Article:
Saturday, April 4, 2009

The Easter Bunny's Important Message

Every year, around June and July, animal shelters around the country are seemingly instantly flooded with rabbits that are no longer wanted. Countless well-meaning families buy cute baby bunnies as Easter presents for the children, only to realize a few months down the line what complex creatures these are, what complex care they require, and what a bad combination a skittish, unneutered rabbit and a rambunctious child can be. Read this article on why rabbits don't always do so well with children and vice versa and read here about the importance of spaying and neutering.

Buying a rabbit as an Easter present is a time-tested bad idea. Sure, baby bunnies are ridiculously adorable, but they also require a varied diet, not inexpensive vet care, a spay/neuter surgery, daily attention and playtime, and intricate rabbit-proofing (which in turn requires a watchful eye and sometimes infinite patience). Rabbits are excellent pets, but only in the right circumstances, which includes knowing full-well what you're getting into. And if you've done the research and still think you're ready to get a rabbit, don't ever buy from a pet store! Instead adopt from a shelter or a rescue and save a life!

Buy a toy rabbit for Easter-- adopt a real rabbit for life!

Wednesday, April 1, 2009

Question from the Audience: Hiccups?

A question from Travis J. in Long Island, NY:
Q: I have a 5 year old Dwarf Rabbit. She is in great health- she is spayed, has a healthy diet and goes in regularly for check ups with her exceptional vet. Every so often, usually after jumping out of the cage and running around a bit, when she sits down or relaxes for a moment- she begins to twitch (her entire body). It looks similar to when someone has the hiccups. Its usually about 10 twitches lasting about 15 seconds. If I walk to her and pet her during the twitches, she stops twitching. Sometimes she will continue twitching the moment I take my hand off of her. Have you ever heard of this?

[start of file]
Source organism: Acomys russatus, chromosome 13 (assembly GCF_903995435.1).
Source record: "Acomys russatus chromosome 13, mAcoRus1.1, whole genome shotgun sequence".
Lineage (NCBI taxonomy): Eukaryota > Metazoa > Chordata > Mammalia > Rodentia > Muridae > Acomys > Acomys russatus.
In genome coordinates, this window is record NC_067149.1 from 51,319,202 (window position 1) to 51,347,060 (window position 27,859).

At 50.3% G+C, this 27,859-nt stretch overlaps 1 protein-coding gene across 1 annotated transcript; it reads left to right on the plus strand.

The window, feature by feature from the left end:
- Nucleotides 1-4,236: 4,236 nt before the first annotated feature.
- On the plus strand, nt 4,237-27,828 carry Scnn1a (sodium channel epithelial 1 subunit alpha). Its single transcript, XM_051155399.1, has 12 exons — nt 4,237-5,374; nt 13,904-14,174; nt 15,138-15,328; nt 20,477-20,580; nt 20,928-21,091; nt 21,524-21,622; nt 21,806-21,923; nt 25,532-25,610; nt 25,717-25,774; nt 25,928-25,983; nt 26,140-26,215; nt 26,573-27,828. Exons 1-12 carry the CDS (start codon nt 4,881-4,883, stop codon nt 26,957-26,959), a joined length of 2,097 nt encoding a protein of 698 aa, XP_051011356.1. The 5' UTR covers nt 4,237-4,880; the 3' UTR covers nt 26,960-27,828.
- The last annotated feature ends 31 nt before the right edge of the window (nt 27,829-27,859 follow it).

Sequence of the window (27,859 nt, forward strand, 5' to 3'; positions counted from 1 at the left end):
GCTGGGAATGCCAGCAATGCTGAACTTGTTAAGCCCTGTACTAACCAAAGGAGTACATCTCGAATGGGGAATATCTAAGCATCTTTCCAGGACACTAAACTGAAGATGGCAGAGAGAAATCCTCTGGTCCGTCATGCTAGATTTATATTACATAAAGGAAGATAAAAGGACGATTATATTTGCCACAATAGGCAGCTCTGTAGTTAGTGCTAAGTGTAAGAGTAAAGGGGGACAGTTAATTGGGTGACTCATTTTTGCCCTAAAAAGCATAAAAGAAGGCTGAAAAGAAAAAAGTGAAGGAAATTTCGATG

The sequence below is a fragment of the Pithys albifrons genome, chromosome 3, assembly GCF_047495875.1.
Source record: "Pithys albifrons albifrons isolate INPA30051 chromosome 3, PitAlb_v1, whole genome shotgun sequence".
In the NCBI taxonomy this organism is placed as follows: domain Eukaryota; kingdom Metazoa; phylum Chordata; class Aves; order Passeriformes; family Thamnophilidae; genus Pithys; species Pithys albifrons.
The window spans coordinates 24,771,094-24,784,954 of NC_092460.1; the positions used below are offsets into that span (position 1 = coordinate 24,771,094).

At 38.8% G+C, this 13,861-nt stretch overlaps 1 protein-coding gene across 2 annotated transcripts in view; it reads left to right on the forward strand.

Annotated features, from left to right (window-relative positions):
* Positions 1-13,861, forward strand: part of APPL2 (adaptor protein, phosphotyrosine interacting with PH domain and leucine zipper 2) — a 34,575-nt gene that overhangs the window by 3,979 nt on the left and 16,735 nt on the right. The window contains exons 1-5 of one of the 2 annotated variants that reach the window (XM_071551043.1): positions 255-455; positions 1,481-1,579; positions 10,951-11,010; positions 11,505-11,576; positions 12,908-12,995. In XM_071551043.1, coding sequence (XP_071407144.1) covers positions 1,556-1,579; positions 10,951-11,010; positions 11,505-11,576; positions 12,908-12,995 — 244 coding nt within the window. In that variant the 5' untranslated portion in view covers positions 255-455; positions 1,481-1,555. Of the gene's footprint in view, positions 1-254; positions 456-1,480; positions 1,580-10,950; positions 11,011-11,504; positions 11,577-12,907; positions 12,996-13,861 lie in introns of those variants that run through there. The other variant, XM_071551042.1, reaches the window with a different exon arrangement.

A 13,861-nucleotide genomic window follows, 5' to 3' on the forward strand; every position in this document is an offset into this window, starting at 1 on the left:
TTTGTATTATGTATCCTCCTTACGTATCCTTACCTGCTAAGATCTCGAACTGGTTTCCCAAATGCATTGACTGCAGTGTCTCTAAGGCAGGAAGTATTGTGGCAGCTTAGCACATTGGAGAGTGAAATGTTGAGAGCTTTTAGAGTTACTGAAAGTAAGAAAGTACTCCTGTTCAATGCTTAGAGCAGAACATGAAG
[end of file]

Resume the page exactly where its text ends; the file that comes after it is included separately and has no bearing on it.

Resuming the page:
A: You correctly identified this weird twitching behavior as hiccups, although it is strange because when a hiccuping rabbit is touched, she does stop twitching (suggesting the behavior is voluntary to a certain degree). It can be scary to see, especially the first few times, because it looks somewhat painful or like a seizure, but it's just regular old hiccups.

As usual, make sure your rabbit is eating and drinking normally, in case the hiccups are being caused by disturbances in the GI tract. Other than that, it's most likely nothing to be worried about!